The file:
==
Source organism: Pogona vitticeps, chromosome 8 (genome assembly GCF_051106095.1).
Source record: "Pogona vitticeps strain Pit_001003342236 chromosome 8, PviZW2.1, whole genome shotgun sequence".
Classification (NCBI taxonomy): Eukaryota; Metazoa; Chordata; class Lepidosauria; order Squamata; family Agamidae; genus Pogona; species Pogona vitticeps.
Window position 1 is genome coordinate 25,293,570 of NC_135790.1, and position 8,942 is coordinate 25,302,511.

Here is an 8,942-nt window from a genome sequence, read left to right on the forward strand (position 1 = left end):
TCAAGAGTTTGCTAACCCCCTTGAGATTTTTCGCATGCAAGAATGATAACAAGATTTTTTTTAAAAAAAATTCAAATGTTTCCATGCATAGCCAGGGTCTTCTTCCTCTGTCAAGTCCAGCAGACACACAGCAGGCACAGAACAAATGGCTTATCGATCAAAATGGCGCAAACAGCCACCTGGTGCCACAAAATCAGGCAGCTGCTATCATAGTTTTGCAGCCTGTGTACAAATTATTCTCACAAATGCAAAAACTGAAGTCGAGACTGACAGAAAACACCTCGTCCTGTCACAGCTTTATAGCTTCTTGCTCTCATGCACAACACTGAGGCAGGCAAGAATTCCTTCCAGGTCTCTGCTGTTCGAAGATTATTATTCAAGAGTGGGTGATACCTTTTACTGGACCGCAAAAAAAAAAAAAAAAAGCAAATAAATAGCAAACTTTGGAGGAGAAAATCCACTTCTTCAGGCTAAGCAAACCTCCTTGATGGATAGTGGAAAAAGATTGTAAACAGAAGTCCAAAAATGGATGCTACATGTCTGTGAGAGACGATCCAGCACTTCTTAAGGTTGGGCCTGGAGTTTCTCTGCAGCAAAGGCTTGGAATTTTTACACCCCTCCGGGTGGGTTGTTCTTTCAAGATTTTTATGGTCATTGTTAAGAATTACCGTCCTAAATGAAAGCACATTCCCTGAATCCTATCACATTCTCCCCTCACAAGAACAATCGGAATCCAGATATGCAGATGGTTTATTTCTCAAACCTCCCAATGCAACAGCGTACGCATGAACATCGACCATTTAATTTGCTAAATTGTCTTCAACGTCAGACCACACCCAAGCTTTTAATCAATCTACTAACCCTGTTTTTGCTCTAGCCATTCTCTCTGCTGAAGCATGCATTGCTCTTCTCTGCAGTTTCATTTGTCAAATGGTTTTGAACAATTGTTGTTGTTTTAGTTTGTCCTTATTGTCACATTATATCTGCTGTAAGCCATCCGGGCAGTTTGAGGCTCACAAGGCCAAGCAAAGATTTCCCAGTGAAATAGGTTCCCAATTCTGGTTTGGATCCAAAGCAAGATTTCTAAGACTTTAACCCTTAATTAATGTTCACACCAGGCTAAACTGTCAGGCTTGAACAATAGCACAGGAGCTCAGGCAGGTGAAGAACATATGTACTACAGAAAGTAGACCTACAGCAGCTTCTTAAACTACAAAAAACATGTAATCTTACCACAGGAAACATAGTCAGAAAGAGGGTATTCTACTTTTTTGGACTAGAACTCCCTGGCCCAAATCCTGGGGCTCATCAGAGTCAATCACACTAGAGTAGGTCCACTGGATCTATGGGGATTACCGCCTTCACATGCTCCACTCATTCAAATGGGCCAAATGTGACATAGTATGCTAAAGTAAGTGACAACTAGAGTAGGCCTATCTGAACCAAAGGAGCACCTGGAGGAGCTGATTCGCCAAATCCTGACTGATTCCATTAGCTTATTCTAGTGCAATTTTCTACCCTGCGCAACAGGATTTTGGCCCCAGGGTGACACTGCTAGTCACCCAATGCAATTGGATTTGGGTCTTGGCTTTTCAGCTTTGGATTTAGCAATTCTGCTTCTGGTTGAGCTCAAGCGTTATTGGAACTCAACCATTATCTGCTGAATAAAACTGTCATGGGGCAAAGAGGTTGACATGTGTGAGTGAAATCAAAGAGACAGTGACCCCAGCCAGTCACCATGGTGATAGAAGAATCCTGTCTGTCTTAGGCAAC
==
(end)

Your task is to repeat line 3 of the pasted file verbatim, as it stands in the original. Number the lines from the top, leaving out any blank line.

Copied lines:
Classification (NCBI taxonomy): Eukaryota; Metazoa; Chordata; class Lepidosauria; order Squamata; family Agamidae; genus Pogona; species Pogona vitticeps.